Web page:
Submitted to: Biofuels, Bioproducts, & Biorefining (Biofpr)
Publication Type: Peer Reviewed Journal
Publication Acceptance Date: 8/20/2010
Publication Date: 1/15/2011
Citation: Robertson, G.H., Offeman, R.D., Cao, T., Orts, W.J. 2011. Ethanol in biorefining and dehydration of agricultural materials: energy, capital cost, and product quality implications. Biofuels, Bioproducts, & Biorefining (Biofpr). 5:37-53. Interpretive Summary: Ethanol production in biorefineries continues to make use of energy consuming methods for dehydrating water-containing products. The availability of aqueous ethanol in the refining arena suggests its use as a separation aid. This manuscript describes many of the biorefinery-germane uses of ethanol and develops criteria for its use in the removal of water from solids. Very significant reduction of process energy related to drying biorefinery solids are revealed as possible. In special cases, material properties of the dehydrated solids may also be enhanced. This strategy has potential for improving energy use in variety of biomass refining technologies that also make ethanol.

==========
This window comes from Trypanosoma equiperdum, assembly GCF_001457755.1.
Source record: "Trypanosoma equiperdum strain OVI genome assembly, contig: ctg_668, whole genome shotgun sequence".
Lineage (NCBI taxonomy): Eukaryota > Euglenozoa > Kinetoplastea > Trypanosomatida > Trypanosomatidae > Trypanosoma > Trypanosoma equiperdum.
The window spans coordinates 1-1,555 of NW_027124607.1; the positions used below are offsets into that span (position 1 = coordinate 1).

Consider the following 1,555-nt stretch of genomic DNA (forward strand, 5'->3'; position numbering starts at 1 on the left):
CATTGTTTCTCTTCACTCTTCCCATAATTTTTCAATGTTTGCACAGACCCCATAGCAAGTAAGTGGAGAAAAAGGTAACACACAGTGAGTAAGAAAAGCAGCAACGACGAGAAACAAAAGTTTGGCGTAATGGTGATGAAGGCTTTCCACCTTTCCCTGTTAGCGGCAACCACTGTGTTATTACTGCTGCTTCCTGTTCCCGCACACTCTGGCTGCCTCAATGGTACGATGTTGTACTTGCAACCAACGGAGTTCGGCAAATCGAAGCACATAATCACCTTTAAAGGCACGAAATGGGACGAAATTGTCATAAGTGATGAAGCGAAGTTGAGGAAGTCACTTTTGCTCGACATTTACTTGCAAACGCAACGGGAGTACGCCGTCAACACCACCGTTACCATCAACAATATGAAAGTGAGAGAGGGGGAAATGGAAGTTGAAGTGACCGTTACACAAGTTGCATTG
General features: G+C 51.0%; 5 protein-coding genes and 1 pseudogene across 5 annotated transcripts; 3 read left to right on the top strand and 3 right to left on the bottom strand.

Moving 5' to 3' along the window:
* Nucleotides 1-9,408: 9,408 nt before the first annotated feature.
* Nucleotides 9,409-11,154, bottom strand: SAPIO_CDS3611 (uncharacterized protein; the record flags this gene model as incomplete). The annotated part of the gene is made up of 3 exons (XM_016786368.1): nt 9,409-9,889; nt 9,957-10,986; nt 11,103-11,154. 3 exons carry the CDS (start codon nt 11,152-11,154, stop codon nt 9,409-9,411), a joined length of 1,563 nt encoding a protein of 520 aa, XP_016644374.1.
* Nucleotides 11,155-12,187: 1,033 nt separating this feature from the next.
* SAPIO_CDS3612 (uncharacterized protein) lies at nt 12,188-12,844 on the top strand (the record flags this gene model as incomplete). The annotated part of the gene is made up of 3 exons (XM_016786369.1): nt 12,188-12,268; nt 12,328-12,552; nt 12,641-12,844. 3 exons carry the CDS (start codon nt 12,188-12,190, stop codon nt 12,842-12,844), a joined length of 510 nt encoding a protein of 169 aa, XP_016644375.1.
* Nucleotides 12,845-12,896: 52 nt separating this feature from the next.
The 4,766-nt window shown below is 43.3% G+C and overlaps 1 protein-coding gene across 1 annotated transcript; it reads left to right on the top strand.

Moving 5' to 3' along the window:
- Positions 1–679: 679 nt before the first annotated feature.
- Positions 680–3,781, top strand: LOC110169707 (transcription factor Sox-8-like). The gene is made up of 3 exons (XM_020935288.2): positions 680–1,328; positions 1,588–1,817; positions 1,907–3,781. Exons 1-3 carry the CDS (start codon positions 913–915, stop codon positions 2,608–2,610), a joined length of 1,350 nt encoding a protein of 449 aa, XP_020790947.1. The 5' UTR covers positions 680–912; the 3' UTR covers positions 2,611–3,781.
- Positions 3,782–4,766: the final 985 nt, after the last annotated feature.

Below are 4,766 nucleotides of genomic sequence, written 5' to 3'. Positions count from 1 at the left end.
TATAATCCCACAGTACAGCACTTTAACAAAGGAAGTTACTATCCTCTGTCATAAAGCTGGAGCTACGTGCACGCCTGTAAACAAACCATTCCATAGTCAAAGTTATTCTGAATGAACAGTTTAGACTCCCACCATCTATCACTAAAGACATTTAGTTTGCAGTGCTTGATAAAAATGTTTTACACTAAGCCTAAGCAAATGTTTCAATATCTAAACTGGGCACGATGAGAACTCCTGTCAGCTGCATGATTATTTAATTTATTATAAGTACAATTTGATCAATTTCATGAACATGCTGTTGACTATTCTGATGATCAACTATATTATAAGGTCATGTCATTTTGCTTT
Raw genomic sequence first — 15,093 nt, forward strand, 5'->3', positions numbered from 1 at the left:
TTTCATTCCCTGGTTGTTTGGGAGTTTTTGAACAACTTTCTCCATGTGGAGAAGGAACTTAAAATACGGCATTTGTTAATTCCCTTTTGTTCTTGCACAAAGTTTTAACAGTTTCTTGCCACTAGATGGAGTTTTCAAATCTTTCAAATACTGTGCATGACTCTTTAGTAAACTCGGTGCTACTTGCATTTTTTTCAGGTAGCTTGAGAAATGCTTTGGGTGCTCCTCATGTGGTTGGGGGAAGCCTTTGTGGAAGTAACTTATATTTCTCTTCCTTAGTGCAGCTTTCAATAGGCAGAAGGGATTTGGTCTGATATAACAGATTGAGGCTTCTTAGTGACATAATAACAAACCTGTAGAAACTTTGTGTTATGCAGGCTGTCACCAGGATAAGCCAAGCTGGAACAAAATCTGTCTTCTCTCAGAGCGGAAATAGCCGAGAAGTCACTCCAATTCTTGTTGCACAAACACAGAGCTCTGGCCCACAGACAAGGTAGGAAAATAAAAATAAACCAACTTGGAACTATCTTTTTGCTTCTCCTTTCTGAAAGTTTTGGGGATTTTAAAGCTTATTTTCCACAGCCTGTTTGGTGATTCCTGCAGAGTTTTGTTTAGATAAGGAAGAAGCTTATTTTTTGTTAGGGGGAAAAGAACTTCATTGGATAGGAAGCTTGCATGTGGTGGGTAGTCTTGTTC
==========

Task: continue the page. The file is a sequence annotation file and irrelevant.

Technical Abstract: The production of aqueous ethanol from biorefining operations suggests the availability and possibility for its use within the refinery to aid in separations prior to and after fermentation. A variety of uses that have been considered are described here. In general these rely on biomass constituent solubility enhanced by ethanol concentration and temperature so that lipids, proteins, and lignin may be dissolved and recovered. Additionally, ethanol may also be applied to remove water from solids such as wet starch, wet gluten, and distillers wet grains. This technology has been described in the past as extractive or displacement drying and replaces conventional solids dehydration with solvent drying plus solvent regeneration. Materials as diverse as wood, peat, coal, and starch have been dried in this way. General criteria using best-case assumptions for this replacement are developed here. Applied to ethanol, these suggest significant potential energy savings for a system that combines low-load solvent drying with distillation. Distillation energy for regenerating ethanol solvent to 90%v or less and producing water is equivalent to a 3-4 effect evaporation of water when compared on separation energy / unit-of-water-removed basis. Material properties of the dehydrated substance may be enhanced since the solvent drying is at a lower temperature and leaves the matrix without structural collapse. The parameters for capital cost comparison are delineated with important considerations and economies identified that result from the use of a low cost solvent as well as compatible technologies in the biorefinery setting.